What has also resonated with me is the research of the use of laptops in the class. I found it very interesting to know that when students are making notes or working on their writing tasks on a laptop the processing is missed and the fact that handwritten notes are more beneficial in terms of processing (Kirschner’s slides provide a clear insight into ‘processing = learning’). 

It is worth mentioning that in my own classroom, I have observed many of my students making more spelling mistakes on a computer when typing than when writing by hand. We also have to take into account the other distractions that the internet and messaging pose.


So is technology the future?


I think technology definitely has a place in education. There are many tools and websites that we can use effectively. I, personally think that retrieval, especially revisiting content, low-stakes quizzing is well delivered very effectively via technology and also provides an immediate feedback. 

My most favourite and useful go to websites that I use or have used are: Wheel of Names, Flippity, Quizlet, LearningApps, Wordwall, Quizizz, Carousel learning, Whiteboards.fi, Language Gym, MicrosoftTeams.


The global pandemic and the shift to remote teaching and learning made clear the huge gap between students learning experiences. Those learners with accessibility at home, mostly managed a fairly smooth transition, yet many colleagues also reported having to drive around to students’ homes and drop off packs of photocopied worksheets, books or lend out school laptops so their students could access and complete their home learning.


The piece of caveat is to remember that technology will not replace the traditional teaching methods. We need to be aware that the brain is most effective at learning when it is provided a balanced cognitive load.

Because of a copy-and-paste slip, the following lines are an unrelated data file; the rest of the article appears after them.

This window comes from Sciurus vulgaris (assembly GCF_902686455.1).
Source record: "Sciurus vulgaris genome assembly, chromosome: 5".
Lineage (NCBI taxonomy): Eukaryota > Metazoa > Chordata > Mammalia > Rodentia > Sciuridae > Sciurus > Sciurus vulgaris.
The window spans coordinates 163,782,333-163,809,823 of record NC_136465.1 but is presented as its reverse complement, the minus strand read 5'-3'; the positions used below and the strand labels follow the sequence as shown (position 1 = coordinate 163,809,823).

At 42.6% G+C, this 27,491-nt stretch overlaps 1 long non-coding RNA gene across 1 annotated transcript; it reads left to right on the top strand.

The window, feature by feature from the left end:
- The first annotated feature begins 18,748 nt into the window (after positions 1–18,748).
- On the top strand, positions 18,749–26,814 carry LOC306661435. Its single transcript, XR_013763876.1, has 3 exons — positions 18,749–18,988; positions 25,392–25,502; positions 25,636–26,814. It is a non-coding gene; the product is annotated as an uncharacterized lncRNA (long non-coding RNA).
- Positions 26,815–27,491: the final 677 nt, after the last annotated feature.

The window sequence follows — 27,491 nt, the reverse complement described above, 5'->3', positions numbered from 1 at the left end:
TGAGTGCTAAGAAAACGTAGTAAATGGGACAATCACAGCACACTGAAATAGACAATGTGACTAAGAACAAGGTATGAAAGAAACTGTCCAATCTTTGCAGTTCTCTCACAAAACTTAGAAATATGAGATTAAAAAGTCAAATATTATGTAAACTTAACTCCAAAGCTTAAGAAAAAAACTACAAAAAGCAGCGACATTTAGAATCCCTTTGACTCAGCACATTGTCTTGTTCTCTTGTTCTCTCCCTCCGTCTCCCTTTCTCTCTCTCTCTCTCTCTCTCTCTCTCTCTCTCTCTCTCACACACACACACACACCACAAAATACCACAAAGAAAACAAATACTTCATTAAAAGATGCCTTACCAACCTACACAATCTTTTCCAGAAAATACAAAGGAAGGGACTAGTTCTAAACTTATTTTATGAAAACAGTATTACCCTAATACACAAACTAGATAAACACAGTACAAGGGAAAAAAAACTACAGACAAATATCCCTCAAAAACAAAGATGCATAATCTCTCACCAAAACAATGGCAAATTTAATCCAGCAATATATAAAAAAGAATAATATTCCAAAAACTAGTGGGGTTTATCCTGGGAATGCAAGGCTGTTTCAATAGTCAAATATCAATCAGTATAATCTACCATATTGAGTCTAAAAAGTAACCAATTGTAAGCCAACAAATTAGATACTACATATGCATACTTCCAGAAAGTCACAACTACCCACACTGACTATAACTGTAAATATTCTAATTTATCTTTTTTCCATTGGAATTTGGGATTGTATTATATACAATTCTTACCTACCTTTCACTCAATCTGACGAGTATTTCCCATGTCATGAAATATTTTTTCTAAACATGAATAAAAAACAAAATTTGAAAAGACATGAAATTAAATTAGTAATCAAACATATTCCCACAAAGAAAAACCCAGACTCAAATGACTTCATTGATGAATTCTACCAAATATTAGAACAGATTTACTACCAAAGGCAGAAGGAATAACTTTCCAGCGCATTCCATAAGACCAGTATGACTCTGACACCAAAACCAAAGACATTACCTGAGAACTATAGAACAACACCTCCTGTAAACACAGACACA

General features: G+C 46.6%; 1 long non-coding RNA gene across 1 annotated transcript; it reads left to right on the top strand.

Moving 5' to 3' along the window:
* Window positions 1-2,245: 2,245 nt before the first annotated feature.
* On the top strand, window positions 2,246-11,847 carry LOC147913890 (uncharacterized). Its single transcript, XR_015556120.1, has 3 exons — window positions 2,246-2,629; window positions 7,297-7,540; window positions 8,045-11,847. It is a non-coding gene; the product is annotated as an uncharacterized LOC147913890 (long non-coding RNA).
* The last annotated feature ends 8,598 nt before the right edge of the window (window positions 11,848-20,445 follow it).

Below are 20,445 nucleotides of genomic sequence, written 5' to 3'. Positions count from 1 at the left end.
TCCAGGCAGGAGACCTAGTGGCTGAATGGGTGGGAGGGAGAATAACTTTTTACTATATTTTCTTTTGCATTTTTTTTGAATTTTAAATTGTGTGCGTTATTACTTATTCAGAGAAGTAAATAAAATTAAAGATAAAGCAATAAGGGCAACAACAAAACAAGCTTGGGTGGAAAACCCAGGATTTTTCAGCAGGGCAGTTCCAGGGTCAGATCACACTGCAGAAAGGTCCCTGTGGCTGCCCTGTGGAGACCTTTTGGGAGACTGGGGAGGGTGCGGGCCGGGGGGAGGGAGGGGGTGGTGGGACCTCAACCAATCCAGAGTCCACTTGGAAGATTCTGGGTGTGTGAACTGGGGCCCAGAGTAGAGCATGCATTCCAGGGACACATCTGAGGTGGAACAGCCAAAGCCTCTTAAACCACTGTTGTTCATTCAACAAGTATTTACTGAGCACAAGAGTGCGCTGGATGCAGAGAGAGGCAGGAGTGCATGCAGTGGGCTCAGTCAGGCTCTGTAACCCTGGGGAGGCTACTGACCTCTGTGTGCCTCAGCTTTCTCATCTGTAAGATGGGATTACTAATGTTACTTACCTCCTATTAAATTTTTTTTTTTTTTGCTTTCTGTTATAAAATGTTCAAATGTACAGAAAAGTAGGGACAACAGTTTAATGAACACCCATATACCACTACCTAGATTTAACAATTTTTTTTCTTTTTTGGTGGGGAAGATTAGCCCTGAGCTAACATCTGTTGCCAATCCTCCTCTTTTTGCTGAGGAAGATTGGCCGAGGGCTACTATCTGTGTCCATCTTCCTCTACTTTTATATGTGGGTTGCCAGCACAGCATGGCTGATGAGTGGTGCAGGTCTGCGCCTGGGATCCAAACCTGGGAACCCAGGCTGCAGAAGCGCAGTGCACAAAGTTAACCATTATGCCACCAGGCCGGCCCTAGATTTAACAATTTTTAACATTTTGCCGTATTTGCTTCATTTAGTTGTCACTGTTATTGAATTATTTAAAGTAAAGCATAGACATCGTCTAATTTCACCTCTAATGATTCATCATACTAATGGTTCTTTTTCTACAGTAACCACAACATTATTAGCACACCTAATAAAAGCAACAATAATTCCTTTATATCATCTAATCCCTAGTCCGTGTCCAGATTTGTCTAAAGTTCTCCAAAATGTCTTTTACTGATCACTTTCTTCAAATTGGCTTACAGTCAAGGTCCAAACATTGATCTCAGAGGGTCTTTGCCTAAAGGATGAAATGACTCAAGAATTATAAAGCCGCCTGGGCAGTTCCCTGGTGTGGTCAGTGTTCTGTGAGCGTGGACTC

The most important thing to remember is that technology does not replace quality first teaching.


2 Comments


Guest
Nov 28, 2023

I completely agree with your post, Frau Bastow. I use the computer roomso students are on an equal footing. I seldom use applications on the board to a whole class. I send assigments on Teams with links but I firmly believe the engage and processing need to be fostered by the teacher first with scaffolded activities encouraging learning and memorising, then production. I find students need the pen to paper/ role play experience to activate their processing. When sending work online, I ask for a picture if the copy (and a recording sometimes). I use sentencebuilders.com, the Language Gym, Kahoot, Decktoys, Blooket, Quizlet and wordwall. Also use Nualang.com to input my own courses, with questions and answers translated, listened to,…

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Love your approach, it really resembles mine! Online tools can be useful, however, as you mention, they cannot replace the teacher!